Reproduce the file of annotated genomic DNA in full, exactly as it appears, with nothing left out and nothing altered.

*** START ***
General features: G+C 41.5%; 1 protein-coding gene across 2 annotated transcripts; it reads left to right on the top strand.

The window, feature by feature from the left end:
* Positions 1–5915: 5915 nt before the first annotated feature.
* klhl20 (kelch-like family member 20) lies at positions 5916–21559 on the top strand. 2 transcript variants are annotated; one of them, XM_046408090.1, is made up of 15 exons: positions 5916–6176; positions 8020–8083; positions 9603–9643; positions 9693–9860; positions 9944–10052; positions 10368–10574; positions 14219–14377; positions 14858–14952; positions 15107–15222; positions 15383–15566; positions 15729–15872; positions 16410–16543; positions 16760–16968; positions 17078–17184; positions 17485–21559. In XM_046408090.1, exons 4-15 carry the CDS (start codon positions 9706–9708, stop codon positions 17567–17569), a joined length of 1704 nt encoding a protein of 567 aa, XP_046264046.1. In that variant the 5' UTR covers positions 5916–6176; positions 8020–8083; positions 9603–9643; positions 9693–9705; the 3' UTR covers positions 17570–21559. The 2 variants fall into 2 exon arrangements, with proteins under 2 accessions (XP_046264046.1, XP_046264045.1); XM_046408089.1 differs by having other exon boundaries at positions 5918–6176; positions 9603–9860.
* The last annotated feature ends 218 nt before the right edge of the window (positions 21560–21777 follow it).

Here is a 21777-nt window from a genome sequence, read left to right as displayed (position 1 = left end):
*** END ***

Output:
General features: G+C 41.5%; 1 protein-coding gene across 2 annotated transcripts; it reads left to right on the top strand.

The window, feature by feature from the left end:
* Positions 1–5915: 5915 nt before the first annotated feature.
* klhl20 (kelch-like family member 20) lies at positions 5916–21559 on the top strand. 2 transcript variants are annotated; one of them, XM_046408090.1, is made up of 15 exons: positions 5916–6176; positions 8020–8083; positions 9603–9643; positions 9693–9860; positions 9944–10052; positions 10368–10574; positions 14219–14377; positions 14858–14952; positions 15107–15222; positions 15383–15566; positions 15729–15872; positions 16410–16543; positions 16760–16968; positions 17078–17184; positions 17485–21559. In XM_046408090.1, exons 4-15 carry the CDS (start codon positions 9706–9708, stop codon positions 17567–17569), a joined length of 1704 nt encoding a protein of 567 aa, XP_046264046.1. In that variant the 5' UTR covers positions 5916–6176; positions 8020–8083; positions 9603–9643; positions 9693–9705; the 3' UTR covers positions 17570–21559. The 2 variants fall into 2 exon arrangements, with proteins under 2 accessions (XP_046264046.1, XP_046264045.1); XM_046408089.1 differs by having other exon boundaries at positions 5918–6176; positions 9603–9860.
* The last annotated feature ends 218 nt before the right edge of the window (positions 21560–21777 follow it).

Here is a 21777-nt window from a genome sequence, read left to right as displayed (position 1 = left end):